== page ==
Yesterday marked day 2 of dashboard week, and given it was Melbourne Cup day, it was hardly surprising to find out that our task was to create a Melbourne Cup themed dashboard. We were given the option to scrape our data from various websites that contained information about the race. I chose to use Sportsbet, because it provided the most detailed information about each horse and their history.

Prepping The Data

This wasn’t a simple webscraping exercise in Alteryx, because not all of the data was available to us via the download tool. To get around this issue, we had to use a Python script, which was provided to us by Alekh from DSAU2. Once I got this far, it became a RegEx exercise. The main thing to note from this was making sure the output method was set to tokenize and split to rows. I repeated this process several times to get the fields that I wanted, and then joined it all together using record position, because the data always came through in the same order. I also scraped data from Wikipedia, which contained details about past winners of the race. Here is my workflow:

Building The Dashboard

When it came to building my dashboard, I wanted to incorporate this year’s race data with the past winners data. As such, I decided my dashboard would be based around past trends and how all the horses compare in those metrics. The first part of my view compares the win odds of all the horses, and I have added a parameter to give the user the ability to sort by either win odds, barrier number or win %. There is also a parameter which allows you to choose how the horses are coloured (either by past winner, past placer or past runner). The right-hand side of my view looks at past winners based on barrier number and win odds. I have used bins in both cases – the sizes of which can be adjusted via a parameter – to aid clarity. Here is an image of my dashboard, which you can click to view it in Tableau Public with full interactivity.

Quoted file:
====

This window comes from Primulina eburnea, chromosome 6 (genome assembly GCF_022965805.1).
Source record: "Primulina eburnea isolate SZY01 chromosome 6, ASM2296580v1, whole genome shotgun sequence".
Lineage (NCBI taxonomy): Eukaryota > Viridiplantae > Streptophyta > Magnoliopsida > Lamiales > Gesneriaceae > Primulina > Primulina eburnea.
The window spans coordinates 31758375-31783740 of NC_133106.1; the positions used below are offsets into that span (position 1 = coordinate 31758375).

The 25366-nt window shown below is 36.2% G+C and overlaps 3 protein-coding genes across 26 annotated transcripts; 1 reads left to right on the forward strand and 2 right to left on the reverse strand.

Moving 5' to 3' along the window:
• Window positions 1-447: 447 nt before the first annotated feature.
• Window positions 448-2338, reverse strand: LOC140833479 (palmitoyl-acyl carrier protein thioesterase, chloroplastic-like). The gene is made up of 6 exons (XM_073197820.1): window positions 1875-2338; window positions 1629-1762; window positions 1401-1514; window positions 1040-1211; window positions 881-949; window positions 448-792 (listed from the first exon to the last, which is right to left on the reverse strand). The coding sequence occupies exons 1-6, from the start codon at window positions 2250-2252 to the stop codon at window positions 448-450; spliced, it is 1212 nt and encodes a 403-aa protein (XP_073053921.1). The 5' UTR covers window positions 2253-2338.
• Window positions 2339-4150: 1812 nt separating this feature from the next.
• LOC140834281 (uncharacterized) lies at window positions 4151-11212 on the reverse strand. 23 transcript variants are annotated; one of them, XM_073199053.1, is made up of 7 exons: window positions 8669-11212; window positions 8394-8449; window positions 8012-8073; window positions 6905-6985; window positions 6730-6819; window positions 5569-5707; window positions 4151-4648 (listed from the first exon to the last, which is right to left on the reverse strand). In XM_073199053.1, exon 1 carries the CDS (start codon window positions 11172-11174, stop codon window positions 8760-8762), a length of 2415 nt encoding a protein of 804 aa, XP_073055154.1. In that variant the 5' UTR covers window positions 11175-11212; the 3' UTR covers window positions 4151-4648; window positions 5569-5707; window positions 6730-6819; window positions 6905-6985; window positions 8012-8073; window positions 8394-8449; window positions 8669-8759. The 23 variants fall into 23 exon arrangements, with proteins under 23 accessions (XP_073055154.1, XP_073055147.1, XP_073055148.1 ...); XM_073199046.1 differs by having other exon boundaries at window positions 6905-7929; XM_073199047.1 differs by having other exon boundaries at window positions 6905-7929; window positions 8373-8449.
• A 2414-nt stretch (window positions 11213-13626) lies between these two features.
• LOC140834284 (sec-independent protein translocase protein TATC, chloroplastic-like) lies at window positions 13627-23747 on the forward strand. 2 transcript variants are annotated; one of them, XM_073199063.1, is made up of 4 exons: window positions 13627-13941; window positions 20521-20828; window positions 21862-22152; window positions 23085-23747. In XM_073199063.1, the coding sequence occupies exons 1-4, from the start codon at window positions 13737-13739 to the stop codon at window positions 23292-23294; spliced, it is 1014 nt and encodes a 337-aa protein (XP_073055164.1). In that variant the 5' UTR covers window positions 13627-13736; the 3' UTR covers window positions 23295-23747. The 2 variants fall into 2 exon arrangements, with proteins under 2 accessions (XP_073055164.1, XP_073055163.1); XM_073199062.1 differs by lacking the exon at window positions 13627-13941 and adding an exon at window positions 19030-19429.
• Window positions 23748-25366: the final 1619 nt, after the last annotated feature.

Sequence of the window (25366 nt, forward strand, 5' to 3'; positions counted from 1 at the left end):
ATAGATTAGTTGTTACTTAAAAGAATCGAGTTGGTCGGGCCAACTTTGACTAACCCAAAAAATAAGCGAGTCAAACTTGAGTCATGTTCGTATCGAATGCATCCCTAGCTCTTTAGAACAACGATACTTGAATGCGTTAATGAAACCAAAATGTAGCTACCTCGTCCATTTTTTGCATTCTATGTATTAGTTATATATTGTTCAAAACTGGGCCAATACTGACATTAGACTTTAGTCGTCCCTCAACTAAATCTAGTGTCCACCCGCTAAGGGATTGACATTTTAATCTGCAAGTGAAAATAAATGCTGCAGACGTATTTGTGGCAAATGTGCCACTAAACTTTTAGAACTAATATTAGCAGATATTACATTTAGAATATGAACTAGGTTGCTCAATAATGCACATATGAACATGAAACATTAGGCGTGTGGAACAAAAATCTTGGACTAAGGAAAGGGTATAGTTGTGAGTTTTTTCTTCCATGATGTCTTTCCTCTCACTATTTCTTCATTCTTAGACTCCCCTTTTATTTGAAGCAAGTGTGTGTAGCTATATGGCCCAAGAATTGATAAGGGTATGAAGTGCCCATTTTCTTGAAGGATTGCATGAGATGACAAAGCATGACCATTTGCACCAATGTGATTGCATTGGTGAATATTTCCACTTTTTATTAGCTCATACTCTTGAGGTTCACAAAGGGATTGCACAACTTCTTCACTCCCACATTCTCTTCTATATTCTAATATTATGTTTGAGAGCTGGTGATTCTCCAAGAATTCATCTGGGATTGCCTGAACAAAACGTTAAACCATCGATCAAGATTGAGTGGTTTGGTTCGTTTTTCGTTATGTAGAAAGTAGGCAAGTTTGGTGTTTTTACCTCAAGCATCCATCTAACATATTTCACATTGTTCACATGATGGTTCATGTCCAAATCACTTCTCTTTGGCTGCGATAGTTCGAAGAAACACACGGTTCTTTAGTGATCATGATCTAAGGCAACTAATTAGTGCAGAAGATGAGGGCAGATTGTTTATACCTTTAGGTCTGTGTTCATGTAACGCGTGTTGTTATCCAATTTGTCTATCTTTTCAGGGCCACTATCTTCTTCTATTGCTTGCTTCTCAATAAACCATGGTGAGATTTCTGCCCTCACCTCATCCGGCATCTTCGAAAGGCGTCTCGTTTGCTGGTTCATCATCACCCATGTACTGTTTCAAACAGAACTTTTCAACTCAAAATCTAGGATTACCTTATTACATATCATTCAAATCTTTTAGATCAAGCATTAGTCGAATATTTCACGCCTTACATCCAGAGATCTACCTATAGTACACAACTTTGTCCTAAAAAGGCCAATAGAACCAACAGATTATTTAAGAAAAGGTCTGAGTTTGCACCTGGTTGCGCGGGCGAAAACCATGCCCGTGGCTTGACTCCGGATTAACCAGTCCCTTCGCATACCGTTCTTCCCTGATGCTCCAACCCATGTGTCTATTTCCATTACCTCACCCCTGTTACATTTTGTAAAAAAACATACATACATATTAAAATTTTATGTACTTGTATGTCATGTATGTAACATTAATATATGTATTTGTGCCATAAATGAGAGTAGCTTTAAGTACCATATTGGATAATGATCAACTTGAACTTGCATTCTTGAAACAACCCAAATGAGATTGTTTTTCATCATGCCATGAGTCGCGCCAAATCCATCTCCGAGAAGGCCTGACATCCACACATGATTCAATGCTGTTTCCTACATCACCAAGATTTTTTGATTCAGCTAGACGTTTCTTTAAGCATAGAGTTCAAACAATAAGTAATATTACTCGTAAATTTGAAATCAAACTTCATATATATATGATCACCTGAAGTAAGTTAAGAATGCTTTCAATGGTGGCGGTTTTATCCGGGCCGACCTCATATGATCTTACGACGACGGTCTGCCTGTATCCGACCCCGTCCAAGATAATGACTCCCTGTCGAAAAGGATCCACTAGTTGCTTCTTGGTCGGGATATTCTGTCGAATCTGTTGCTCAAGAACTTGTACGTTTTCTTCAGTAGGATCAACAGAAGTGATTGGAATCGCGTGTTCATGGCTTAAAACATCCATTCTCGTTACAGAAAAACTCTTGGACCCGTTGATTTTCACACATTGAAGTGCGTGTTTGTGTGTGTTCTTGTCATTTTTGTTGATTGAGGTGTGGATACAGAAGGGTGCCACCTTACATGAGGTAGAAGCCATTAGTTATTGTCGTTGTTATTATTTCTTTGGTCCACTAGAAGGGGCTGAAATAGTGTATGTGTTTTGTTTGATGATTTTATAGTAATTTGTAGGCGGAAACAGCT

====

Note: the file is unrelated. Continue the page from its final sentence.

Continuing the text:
What I Learned

I learned a lot of technical skills in Alteryx, the most important one being how to use the tokenize output method in RegEx. In the past, I have predominantly used the parse output method, so it was nice to broaden my RegEx repertoire. On a more granular level, I discovered the power of the ‘?’ function in RegEx. It looks for the first case of a given pattern, and will undoubtedly save me time in the future. Finally, I also added some new tools to my arsenal, including Make Columns and Tile. Thanks to Alekh once again for sharing all these tips!

Come back tomorrow to see my next dashboard, and click here to see what I created on day 1.